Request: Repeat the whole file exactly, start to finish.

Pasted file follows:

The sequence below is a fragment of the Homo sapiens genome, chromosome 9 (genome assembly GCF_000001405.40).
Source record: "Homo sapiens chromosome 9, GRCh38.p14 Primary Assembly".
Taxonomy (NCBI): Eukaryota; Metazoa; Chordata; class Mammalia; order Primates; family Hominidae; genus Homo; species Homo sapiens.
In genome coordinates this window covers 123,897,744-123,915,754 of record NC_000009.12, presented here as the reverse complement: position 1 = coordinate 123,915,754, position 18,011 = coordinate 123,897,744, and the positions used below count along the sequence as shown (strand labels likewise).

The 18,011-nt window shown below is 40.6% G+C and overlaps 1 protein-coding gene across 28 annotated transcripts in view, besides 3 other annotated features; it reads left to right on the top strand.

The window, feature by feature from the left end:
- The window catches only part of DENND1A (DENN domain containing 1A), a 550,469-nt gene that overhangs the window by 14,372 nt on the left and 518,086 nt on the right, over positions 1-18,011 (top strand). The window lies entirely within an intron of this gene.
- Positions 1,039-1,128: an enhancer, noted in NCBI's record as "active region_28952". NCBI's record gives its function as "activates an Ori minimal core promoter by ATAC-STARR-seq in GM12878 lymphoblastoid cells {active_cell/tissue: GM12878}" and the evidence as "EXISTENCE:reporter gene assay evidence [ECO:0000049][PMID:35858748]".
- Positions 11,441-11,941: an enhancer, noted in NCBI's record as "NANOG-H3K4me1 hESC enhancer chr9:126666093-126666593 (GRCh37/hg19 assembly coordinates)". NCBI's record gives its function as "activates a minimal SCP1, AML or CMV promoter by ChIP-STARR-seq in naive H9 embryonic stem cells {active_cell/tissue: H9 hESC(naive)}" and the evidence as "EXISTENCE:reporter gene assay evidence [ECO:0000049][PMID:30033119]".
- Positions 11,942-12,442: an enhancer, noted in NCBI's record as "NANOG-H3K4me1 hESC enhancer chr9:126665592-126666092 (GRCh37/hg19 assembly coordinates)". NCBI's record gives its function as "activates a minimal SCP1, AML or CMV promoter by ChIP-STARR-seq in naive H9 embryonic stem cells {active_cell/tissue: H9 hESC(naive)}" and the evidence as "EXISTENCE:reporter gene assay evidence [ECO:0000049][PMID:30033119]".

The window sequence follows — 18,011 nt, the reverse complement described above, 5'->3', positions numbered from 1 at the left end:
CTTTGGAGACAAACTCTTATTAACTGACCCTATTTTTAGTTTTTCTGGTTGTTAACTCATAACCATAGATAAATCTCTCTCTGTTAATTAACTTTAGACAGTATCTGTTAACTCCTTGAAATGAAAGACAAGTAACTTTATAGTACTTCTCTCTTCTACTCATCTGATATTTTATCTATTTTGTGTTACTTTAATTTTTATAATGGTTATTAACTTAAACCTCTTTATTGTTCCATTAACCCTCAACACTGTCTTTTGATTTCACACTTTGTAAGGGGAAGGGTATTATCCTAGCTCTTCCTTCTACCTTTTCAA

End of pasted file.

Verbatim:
The sequence below is a fragment of the Homo sapiens genome, chromosome 9 (genome assembly GCF_000001405.40).
Source record: "Homo sapiens chromosome 9, GRCh38.p14 Primary Assembly".
Taxonomy (NCBI): Eukaryota; Metazoa; Chordata; class Mammalia; order Primates; family Hominidae; genus Homo; species Homo sapiens.
In genome coordinates this window covers 123,897,744-123,915,754 of record NC_000009.12, presented here as the reverse complement: position 1 = coordinate 123,915,754, position 18,011 = coordinate 123,897,744, and the positions used below count along the sequence as shown (strand labels likewise).

The 18,011-nt window shown below is 40.6% G+C and overlaps 1 protein-coding gene across 28 annotated transcripts in view, besides 3 other annotated features; it reads left to right on the top strand.

The window, feature by feature from the left end:
- The window catches only part of DENND1A (DENN domain containing 1A), a 550,469-nt gene that overhangs the window by 14,372 nt on the left and 518,086 nt on the right, over positions 1-18,011 (top strand). The window lies entirely within an intron of this gene.
- Positions 1,039-1,128: an enhancer, noted in NCBI's record as "active region_28952". NCBI's record gives its function as "activates an Ori minimal core promoter by ATAC-STARR-seq in GM12878 lymphoblastoid cells {active_cell/tissue: GM12878}" and the evidence as "EXISTENCE:reporter gene assay evidence [ECO:0000049][PMID:35858748]".
- Positions 11,441-11,941: an enhancer, noted in NCBI's record as "NANOG-H3K4me1 hESC enhancer chr9:126666093-126666593 (GRCh37/hg19 assembly coordinates)". NCBI's record gives its function as "activates a minimal SCP1, AML or CMV promoter by ChIP-STARR-seq in naive H9 embryonic stem cells {active_cell/tissue: H9 hESC(naive)}" and the evidence as "EXISTENCE:reporter gene assay evidence [ECO:0000049][PMID:30033119]".
- Positions 11,942-12,442: an enhancer, noted in NCBI's record as "NANOG-H3K4me1 hESC enhancer chr9:126665592-126666092 (GRCh37/hg19 assembly coordinates)". NCBI's record gives its function as "activates a minimal SCP1, AML or CMV promoter by ChIP-STARR-seq in naive H9 embryonic stem cells {active_cell/tissue: H9 hESC(naive)}" and the evidence as "EXISTENCE:reporter gene assay evidence [ECO:0000049][PMID:30033119]".

The window sequence follows — 18,011 nt, the reverse complement described above, 5'->3', positions numbered from 1 at the left end:
CTTTGGAGACAAACTCTTATTAACTGACCCTATTTTTAGTTTTTCTGGTTGTTAACTCATAACCATAGATAAATCTCTCTCTGTTAATTAACTTTAGACAGTATCTGTTAACTCCTTGAAATGAAAGACAAGTAACTTTATAGTACTTCTCTCTTCTACTCATCTGATATTTTATCTATTTTGTGTTACTTTAATTTTTATAATGGTTATTAACTTAAACCTCTTTATTGTTCCATTAACCCTCAACACTGTCTTTTGATTTCACACTTTGTAAGGGGAAGGGTATTATCCTAGCTCTTCCTTCTACCTTTTCAA